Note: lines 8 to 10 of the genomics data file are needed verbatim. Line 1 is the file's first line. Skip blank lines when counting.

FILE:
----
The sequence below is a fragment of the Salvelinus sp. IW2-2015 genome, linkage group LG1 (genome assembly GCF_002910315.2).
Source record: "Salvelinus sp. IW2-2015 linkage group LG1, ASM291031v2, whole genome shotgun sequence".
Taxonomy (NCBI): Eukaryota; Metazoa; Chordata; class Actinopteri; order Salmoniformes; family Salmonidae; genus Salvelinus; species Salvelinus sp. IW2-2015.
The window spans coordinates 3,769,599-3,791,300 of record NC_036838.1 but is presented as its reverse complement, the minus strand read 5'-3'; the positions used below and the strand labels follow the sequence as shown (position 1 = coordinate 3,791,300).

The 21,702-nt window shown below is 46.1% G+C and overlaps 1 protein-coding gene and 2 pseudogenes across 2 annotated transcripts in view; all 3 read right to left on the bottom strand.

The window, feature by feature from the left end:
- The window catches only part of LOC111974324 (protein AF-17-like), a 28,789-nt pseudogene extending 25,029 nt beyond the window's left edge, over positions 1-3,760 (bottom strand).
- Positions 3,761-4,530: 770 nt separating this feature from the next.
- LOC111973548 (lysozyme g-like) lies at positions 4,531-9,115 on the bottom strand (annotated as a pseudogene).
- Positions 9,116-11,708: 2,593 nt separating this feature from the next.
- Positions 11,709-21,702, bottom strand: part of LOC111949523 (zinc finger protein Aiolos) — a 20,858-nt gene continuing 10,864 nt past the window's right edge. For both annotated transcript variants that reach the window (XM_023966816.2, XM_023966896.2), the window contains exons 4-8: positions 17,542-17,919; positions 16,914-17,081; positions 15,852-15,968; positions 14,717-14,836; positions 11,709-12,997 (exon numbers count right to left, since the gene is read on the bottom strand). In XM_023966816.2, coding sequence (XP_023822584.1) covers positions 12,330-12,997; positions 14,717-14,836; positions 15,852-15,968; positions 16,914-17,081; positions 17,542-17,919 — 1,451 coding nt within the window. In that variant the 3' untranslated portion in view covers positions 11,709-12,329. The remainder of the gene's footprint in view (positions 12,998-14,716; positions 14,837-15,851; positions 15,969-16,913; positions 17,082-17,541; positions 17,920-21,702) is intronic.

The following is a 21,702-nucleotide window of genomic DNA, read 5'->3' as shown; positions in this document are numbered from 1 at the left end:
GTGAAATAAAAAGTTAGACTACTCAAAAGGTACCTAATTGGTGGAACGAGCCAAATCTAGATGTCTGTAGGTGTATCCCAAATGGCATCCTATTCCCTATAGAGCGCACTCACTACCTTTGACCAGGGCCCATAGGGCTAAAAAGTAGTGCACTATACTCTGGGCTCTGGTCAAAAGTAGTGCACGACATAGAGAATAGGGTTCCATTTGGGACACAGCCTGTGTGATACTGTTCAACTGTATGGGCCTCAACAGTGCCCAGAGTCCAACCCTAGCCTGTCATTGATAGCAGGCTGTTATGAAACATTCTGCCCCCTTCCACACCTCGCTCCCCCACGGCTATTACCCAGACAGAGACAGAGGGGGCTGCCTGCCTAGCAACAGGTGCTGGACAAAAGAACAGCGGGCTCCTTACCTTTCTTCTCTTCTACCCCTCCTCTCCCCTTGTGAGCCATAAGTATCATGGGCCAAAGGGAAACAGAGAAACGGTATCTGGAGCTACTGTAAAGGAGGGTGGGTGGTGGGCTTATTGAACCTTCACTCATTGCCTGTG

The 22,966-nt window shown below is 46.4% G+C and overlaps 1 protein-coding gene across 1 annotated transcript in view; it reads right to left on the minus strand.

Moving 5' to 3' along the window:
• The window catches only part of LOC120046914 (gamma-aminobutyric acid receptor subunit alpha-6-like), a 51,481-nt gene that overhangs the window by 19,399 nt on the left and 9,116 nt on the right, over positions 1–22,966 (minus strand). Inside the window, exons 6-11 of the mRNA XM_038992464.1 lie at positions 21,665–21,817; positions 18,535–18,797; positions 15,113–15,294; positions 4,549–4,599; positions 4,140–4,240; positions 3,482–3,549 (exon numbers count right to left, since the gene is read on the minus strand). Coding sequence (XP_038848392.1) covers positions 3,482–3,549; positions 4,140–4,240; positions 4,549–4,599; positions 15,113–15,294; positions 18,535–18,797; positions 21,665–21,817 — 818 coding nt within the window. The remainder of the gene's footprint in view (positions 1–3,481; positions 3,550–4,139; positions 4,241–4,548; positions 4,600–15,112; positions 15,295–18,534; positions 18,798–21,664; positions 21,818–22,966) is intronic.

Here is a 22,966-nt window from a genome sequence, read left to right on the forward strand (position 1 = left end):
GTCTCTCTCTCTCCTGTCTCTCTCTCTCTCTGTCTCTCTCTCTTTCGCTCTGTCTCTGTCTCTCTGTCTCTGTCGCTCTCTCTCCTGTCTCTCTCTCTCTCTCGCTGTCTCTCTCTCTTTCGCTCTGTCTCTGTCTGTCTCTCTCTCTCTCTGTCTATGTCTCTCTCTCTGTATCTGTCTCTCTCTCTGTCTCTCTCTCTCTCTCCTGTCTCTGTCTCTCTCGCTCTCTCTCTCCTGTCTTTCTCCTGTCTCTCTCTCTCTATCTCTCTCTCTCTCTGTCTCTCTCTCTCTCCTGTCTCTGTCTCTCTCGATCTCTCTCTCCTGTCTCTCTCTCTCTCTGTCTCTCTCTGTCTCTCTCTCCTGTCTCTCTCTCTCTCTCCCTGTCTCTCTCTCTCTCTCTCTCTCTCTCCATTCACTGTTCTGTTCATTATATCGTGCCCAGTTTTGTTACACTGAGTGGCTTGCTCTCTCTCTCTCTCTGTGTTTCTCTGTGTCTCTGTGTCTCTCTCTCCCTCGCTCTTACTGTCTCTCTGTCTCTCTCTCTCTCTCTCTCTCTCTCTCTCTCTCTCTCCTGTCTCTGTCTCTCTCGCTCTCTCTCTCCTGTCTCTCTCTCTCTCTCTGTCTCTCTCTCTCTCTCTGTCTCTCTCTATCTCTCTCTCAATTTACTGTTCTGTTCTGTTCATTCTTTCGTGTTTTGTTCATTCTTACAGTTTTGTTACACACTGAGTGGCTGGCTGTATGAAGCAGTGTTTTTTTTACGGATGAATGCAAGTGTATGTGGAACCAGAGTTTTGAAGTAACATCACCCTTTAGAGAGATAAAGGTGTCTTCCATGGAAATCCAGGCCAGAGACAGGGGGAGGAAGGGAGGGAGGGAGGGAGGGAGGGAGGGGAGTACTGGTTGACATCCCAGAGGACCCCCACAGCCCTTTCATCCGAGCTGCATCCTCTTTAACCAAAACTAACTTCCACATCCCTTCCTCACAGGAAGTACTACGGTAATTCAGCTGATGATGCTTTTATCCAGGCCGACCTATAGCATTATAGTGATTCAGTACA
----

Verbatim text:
- Positions 3,761-4,530: 770 nt separating this feature from the next.
- LOC111973548 (lysozyme g-like) lies at positions 4,531-9,115 on the bottom strand (annotated as a pseudogene).
- Positions 9,116-11,708: 2,593 nt separating this feature from the next.